How to Invest in Tech ETFs

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Image source: Getty Images.

There have been some massive winners in the tech sector in recent years, but there has been a lot of turbulence as well — especially during the 2022 market downturn that left many investors afraid to pick individual tech stocks.

That’s where ETF investing comes in. There are some excellent ETFs that focus either on the overall tech sector or a specific part of it. These can give you exposure to the high-potential tech space in your portfolio but without the risks associated with investing in any individual companies. In this article, we’ll discuss seven top tech ETFs that are worth a look for investors who may want to add diversified tech exposure to their portfolios.

Seven top tech ETFs to consider

Market cap as of January 6, 2023. Data source: YCharts.
ETF Name
(Ticker Symbol)
Market Capitalization Description
Vanguard Information Technology ETF (NYSEMKT:VGT) $49 billion Broad technology sector
Technology Select Sector SPDR ETF (NYSEMKT:XLK) $42 billion Broad technology sector
VanEck Semiconductor ETF (NYSEMKT:SMH) $7 billion Semiconductors
iShares Cybersecurity and Tech ETF (NYSEMKT:IHAK) $520 million Cybersecurity stocks

Invesco QQQ ETF (NASDAQMKT:QQQ) $164 billion Nasdaq-listed stocks
Invesco S&P 500 Equal Weight Technology ETF (NYSEMKT:RYT) $2 billion Broad technology sector but not weighted
ARK Innovation ETF (NASDAQMKT:ARKK) $7 billion

Actively managed with focus on high-growth tech

Let’s take a closer look at each of these exchange-traded funds:

1. Vanguard Information Technology ETF

Vanguard is well-known for its low-cost index funds, and the Vanguard Information Technology ETF certainly falls into this category with a rock-bottom 0.10% expense ratio. This means that, for every $10,000 you invest, your annual fund expenses are just $10.

The ETF tracks a broad index made up of U.S. tech companies of all sizes, and, as a market cap-weighted ETF, top holdings include companies such as Apple (NASDAQ:AAPL), Microsoft (NASDAQ:MSFT), and Nvidia (NASDAQ:NVDA). In short, the ETF is an excellent choice for investors who want a set-it-and-forget-it way to invest in the overall information technology sector.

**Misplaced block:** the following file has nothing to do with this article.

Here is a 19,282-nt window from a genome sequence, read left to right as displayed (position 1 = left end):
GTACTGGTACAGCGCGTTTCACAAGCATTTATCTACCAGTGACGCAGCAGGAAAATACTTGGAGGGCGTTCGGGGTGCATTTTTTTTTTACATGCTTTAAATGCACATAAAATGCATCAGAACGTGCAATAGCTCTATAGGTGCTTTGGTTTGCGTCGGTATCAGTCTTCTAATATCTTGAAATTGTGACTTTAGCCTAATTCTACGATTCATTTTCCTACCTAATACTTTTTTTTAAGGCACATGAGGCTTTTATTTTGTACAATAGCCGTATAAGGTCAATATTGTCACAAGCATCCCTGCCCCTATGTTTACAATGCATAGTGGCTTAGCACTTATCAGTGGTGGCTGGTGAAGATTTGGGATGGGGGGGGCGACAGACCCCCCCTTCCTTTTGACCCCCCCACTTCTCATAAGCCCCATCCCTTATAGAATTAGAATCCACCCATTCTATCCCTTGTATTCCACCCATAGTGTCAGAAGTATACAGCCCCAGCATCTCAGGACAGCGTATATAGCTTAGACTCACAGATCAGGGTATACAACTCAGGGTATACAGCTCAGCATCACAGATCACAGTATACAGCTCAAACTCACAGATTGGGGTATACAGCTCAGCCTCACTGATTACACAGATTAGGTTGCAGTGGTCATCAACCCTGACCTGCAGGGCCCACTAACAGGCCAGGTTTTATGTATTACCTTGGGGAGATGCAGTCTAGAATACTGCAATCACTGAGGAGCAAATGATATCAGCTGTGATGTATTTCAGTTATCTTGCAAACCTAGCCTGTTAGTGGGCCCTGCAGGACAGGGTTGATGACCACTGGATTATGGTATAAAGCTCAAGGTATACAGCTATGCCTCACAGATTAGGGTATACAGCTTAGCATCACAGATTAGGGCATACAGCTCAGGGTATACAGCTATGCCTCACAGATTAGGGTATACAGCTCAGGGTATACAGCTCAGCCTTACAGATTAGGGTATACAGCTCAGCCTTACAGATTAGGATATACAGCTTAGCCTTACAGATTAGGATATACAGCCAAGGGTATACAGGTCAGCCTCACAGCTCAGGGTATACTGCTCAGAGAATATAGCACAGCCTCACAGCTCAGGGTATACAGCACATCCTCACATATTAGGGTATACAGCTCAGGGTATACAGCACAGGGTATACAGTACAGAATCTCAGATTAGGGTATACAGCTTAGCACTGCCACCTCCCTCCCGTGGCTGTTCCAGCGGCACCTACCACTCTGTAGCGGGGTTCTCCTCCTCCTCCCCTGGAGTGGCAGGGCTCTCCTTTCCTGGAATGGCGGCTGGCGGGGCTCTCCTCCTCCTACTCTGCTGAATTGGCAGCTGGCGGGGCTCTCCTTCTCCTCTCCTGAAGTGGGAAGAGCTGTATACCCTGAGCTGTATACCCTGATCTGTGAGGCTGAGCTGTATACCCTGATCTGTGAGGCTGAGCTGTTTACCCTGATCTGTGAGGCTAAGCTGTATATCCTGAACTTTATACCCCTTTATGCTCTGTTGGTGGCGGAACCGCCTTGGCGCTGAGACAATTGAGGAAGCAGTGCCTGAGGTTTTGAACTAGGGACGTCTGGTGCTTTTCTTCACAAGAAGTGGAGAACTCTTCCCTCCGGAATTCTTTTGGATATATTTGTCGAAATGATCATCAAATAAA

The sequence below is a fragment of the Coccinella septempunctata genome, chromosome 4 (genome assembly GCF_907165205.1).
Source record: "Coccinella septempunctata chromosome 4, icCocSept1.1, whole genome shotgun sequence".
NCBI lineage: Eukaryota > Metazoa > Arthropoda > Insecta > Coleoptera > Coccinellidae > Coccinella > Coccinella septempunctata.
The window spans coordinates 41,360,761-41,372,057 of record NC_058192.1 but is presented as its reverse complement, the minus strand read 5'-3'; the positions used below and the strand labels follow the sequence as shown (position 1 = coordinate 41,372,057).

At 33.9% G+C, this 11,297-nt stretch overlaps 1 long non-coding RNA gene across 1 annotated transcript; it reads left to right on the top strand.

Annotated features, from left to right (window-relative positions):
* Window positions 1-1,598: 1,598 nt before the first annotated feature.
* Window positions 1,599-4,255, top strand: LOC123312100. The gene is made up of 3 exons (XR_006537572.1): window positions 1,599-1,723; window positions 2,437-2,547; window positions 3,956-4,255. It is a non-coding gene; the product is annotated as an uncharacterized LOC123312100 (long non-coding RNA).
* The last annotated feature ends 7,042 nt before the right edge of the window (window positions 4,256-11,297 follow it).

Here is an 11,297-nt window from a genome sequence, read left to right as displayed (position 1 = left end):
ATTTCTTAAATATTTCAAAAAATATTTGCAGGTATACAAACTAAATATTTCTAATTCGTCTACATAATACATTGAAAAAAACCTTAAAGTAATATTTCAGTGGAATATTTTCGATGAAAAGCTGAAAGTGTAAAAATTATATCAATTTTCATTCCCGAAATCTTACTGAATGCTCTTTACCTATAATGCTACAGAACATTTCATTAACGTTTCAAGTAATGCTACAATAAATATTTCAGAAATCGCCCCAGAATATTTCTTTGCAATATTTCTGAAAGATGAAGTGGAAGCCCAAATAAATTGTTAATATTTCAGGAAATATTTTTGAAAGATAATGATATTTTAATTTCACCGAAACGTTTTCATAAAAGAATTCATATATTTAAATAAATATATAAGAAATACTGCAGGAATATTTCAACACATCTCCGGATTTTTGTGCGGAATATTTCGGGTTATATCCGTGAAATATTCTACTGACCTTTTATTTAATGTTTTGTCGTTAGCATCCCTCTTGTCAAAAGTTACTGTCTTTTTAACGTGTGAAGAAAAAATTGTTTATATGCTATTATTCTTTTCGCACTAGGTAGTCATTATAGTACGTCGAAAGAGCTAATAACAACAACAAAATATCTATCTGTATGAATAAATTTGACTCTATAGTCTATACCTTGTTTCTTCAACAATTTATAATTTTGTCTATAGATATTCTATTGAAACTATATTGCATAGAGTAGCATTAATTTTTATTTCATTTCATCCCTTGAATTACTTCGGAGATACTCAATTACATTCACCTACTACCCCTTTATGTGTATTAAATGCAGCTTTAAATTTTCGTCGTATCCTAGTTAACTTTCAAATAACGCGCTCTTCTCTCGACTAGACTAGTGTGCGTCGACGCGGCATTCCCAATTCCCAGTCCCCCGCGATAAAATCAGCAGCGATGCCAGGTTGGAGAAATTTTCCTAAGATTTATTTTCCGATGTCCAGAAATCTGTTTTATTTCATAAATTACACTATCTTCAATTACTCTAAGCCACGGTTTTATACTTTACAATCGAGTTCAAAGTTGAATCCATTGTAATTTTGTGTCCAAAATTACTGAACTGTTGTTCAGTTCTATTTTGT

2. Technology Select Sector SPDR ETF

The Technology Select Sector SPDR ETF is very close to the Vanguard fund. It is of similar asset size, has the same 0.10% expense ratio, and tracks a very similar index. In fact, the top holdings of the fund are identical to those of the Vanguard example.

Vanguard and Technology Select are two extremely similar ETFs for getting broad exposure to the information technology sector, and it’s tough to declare one as being better than the other. Investors who want to just invest in “tech stocks” won’t go wrong with it either.

3. VanEck Semiconductor ETF

Now we’re getting into more specific ways to invest in tech stocks through ETFs. The VanEck Semiconductor ETF tracks an index of semiconductor (chipmaker) manufacturers. Nvidia is a top holding, as are Taiwan Semiconductor (NYSE:TSM), Broadcom (NASDAQ: BRCM), Texas Instruments (NYSE:TXN), and Applied Materials (NASDAQ:AMAT), just to name a few.

The ETF has a slightly higher 0.35% expense ratio, but it’s important to note that investors should expect to pay a bit more for specialized ETFs like this.

4. iShares Cybersecurity and Tech ETF

It seems like there is another high-profile data breach every other week, and the sophistication of threats (especially in the cloud) is increasing. Investing in cybersecurity stocks can be an interesting opportunity for patient, long-term investors, and the iShares Cybersecurity and Tech ETF lets you concentrate your money in this subsector of technology.

The ETF has a 0.47% expense ratio, which is on par with others of similar size and specialization. It aims to track an index of cybersecurity stocks, with top holdings that include Booz Allen Hamilton (NYSE:BAH), Juniper Networks (NASDAQ:JNPR), Palo Alto Networks (NASDAQ:PANW), and many other names you might recognize.